·If no safe structure or vehicle is available, find a thick grove of small trees surrounded by larger trees or a dry ditch. Assume a crouch position on the balls of your feet, minimizing contact with the ground.
·Do not take refuge under the bleachers or near fences, light poles, or individual trees.
• All athletes should be properly clothed for outdoor practices
• Outdoor practices are not permitted when the wind chill is below 0 degrees
• If Thor-guard is not available, or does not function properly, teams should move indoors once lightning is visible, or thunder is heard.
Teams should remain indoors until no lightning/thunder is present for a minimum of 30 minutes
• Decisions to suspend competition(s) will be made based on mutual consent by designated athletic administrators in cooperation with the respective district offices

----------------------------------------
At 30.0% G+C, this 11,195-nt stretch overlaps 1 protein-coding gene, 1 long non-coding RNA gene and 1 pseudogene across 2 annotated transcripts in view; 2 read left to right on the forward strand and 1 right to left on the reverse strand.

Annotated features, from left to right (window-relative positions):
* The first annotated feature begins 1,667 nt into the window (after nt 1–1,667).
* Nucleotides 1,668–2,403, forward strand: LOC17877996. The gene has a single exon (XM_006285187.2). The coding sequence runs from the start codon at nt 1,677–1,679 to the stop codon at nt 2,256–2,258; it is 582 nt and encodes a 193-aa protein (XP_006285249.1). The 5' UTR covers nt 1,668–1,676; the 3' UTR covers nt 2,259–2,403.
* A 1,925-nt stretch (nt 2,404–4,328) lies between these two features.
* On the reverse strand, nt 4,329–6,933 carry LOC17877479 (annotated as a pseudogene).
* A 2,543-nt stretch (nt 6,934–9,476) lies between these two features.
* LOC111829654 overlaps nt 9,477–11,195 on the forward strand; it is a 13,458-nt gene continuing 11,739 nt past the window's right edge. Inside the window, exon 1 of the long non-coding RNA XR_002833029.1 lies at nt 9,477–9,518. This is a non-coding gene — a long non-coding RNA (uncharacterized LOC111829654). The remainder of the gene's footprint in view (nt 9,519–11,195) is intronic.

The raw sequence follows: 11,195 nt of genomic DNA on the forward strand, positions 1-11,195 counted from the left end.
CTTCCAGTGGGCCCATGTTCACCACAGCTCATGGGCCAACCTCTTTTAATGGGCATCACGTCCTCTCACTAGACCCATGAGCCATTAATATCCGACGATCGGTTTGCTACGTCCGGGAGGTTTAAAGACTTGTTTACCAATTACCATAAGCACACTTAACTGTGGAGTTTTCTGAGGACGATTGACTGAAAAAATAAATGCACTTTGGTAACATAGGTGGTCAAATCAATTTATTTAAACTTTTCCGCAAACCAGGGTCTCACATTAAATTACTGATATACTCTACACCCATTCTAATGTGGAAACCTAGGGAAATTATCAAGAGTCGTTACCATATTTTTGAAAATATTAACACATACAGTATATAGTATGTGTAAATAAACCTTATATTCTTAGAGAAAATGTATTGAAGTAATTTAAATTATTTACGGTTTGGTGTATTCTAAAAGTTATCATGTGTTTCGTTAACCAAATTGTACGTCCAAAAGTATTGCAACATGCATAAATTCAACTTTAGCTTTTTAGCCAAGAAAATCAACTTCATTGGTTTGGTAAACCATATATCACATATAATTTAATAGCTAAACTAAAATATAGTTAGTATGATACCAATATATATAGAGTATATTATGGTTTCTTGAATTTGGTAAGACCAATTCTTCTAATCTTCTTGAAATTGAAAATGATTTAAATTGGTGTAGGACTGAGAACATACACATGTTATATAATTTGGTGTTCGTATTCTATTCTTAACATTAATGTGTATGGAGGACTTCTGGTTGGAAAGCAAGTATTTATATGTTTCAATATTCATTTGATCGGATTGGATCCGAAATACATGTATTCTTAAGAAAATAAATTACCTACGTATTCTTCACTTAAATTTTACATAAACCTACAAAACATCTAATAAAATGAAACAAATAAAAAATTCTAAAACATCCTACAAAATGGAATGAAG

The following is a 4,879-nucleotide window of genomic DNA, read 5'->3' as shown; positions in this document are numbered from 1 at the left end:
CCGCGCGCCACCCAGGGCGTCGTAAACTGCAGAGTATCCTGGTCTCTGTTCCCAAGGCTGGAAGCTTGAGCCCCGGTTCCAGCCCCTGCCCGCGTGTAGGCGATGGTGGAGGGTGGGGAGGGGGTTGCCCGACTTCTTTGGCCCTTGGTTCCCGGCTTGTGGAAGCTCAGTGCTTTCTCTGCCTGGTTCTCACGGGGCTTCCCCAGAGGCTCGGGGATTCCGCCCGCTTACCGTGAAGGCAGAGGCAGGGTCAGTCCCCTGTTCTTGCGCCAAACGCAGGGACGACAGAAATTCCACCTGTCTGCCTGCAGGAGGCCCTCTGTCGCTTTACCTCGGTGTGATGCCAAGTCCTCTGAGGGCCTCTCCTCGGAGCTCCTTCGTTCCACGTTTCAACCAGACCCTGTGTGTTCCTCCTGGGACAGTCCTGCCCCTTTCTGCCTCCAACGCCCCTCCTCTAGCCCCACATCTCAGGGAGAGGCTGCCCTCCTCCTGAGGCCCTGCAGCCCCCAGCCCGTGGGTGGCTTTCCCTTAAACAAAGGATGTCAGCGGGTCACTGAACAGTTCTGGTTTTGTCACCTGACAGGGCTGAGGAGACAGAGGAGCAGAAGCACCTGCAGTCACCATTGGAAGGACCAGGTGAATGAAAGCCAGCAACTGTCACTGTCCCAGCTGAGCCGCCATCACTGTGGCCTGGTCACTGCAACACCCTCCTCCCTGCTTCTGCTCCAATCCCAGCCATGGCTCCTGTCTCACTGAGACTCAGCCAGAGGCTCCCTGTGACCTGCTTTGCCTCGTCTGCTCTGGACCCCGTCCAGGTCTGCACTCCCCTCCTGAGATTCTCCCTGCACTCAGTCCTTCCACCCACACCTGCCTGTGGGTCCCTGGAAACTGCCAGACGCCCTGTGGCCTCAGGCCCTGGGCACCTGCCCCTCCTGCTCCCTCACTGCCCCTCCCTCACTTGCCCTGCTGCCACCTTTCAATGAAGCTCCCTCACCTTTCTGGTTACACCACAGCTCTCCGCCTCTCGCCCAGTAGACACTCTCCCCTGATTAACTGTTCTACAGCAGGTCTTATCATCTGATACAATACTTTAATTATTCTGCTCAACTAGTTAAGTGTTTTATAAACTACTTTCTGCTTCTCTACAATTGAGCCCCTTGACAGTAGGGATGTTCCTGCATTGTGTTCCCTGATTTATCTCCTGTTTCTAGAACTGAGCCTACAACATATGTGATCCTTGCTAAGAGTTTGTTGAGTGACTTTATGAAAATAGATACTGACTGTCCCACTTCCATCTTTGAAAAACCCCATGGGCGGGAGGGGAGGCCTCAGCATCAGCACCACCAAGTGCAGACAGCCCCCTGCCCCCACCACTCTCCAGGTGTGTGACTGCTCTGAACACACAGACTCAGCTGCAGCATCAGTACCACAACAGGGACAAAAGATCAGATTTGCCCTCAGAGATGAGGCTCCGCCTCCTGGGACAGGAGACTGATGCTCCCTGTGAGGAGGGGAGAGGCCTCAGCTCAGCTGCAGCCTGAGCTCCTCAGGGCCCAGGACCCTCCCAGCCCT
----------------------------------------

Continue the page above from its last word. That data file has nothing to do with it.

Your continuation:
ADDITIONAL HEAT-RELATED INFORMATION:
Heat-Related Illness: Signs and Symptoms
Heat Cramps: Involuntary muscle spasm (usually located in, but not limited, to calves).
Heat exhaustion: Throbbing headache, nausea, vomiting, chills, dizziness or lightheadedness,
rapid pulse, cool and clammy skin, pale skin color, and/or excessive sweating.
Heat Stroke: (Medical Emergency) Disorientation, slurred speech, confusion or aggressive behavior, unconsciousness,
dry skin (absence of sweat is highly suggestive of heat-related illness but sweating may be present
as well), flushed/hot skin, rapid/pounding pulse.
I. Prevention of Heat-Related Illness:
a. Allow unlimited access to water/fluids at all practices and games.
b. Watch players who have high body fat; have to work harder for the same results.
c. Watch players who have smaller bodies; less surface area to get rid of heat.
d. Watch the very young - prepubertal; sweating mechanism not fully developed until then.